NEW clinical research and everyday applications of ubiquinol CoQ10


Ubiquinol benefitsThese are exciting times for CoQ10 therapies as research, over the recent months, is increasingly linking its use to a whole host of potent health benefits, which extend far beyond energy, mitochondria and antioxidant support alone. Whilst these mechanisms are at the heart of this potent antioxidant’s far-reaching benefits, CoQ10 – specifically in the active ubiquinol form – is rapidly gaining nutritional ‘superhero’ status, from which most of us can elicit some significant health benefits.

The below studies are just a handful of those recently published linking the importance of the reduced form of CoQ10, ubiquinol, with an ever-increasing array of preventative and protective health effects. Each of these studies has specifically investigated the levels, or use, of ubiquinol compared with the ubiquinone form of CoQ10 and found it to be superior. When choosing a CoQ10 supplement for therapeutic and optimal wellbeing, it is important to seek out ubiquinol (products stating simply CoQ10 are usually ubiquinone) delivering at least 100mg per dose, as this is the minimum associated with positive outcomes in most recent clinical trials. Igennus VESIsorb Ubiquinol-QH was chosen and added to our therapeutic, practitioner focused product range due to its unique health benefits, bioavailability and absorption – aspects that are supported by considerable scientific evidence.

Fertility

It’s been known for quite some time that CoQ10 levels are linked to sperm health and subsequently motility, but a recent study has confirmed this link, with a daily dose of 150mg ubiquinol being shown to increase sperm count by over 50%, and the quantity of rapidly motile sperm by 41%! Few could argue then that ubiquinol is a fantastic and important addition to a couple’s fertility support plan.

http://www.ncbi.nlm.nih.gov/pubmed/26500895

Acute inflammatory responses

A recent and large study conducted in Caucasians looked at C-reactive protein (CRP) levels and found that those with the lowest ubiquinol status, relative to their total CoQ10 levels, had the highest CRP levels also. Higher levels of oxidised CoQ10 (ubiquinone) levels were significantly associated with acute inflammatory markers, even after controlling for BMI and gender separately. The study authors concluded that availability of ubiquinol, and a low ubiquinol status, is linked to higher BMI and low-grade inflammation, which suggests that ubiquinol supplementation may be beneficial to those with, or at risk of, low ubiquinol status.

http://www.ncbi.nlm.nih.gov/pubmed/26910885

Statin induced liver dysfunction

Liver cell toxicity, although rare, is just one of the many severe side effects associated with long term statin use. Whilst the mechanisms are not 100% understood, CoQ10 status has been linked. The below study, published only weeks ago, found that supplementation with ubiquinol for 12 weeks was able to reduce markers of hepatocyte damage right down at the RNA level, adding much needed support to the argument for optimising ubiquinol status in statin users. Ubiquinol supplementation, in addition, regulated miRNAs that inhibit apoptotic and inflammatory pathways, suggesting potential hepatoprotective effects, which could offer benefits to other with liver dysfunctions, even if someone is not a statin user!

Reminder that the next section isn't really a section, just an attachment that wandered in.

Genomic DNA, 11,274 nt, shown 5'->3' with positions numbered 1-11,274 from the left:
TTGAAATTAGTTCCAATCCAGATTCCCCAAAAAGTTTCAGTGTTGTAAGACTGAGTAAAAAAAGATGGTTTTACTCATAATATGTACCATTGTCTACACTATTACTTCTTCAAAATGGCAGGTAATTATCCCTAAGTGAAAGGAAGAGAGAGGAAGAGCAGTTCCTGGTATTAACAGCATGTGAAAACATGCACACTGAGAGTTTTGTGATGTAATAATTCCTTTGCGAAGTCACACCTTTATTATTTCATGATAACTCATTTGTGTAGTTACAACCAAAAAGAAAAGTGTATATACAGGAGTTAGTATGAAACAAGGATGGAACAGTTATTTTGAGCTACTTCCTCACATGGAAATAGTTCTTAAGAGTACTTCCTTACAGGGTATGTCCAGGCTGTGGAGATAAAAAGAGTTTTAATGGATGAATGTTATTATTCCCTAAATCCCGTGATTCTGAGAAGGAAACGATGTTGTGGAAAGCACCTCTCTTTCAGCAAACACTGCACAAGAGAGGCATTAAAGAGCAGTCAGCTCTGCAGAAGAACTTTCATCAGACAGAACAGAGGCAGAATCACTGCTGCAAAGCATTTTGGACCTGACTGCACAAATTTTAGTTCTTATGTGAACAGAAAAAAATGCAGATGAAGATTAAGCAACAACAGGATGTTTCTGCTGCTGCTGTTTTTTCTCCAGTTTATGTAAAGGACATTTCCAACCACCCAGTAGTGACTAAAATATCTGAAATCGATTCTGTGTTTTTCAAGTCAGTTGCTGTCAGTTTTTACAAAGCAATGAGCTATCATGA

http://www.ncbi.nlm.nih.gov/pubmed/26429200

Metabolic complications and central adiposity

Oxidative stress in white adipocytes has been directly linked to subsequent cellular dysfunction and metabolic complications associated with high central adiposity. In this recent study researchers found, when compared with normal weight individuals, that ubiquinol levels were reduced in the abdominal fat of overweight individuals and that these cells were at increased risk of lipid peroxidation. Low total CoQ10 levels were also associated with higher total body fat, extent of central adiposity, circulating inflammatory cytokines and insulin resistance. These findings suggest that early intervention with CoQ10, as ubiquinol, could be an important preventative nutrient in the fight against the comorbidities associated with abdominal weight gain.

http://www.ncbi.nlm.nih.gov/pubmed/26239051

Parkinson’s Disease

One recent double-blind, placebo-controlled pilot trial showed that 300mg daily of ubiquinol was able to significantly decrease unified Parkinson’s disease rating scale scores (a scale determining severity of symptoms) in patients experiencing Levodopa-related wearing off. CoQ10 levels were also significantly elevated, suggesting high dose ubiquinol might be important for improving treatment outcomes in Levodopa users. Ubiquinol was considered safe and well tolerated.

http://www.ncbi.nlm.nih.gov/pubmed/26054881

 

 

 

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Sophie Tully

About Sophie Tully

A trained pharmacologist, Sophie pursued her passion for health and nutrition by completing a master’s degree in Clinical & Public Health Nutrition at UCL, London. Sophie balances her Igennus role with her own private nutrition and health consultancy business working with elite athletes and the general public to achieve optimal health through lifestyle and dietary interventions. Sophie’s main research interests lie in the role of nutrition and lifestyle in inflammation, psychology and immunology. Sophie also lectures at the College of Naturopathic Medicine.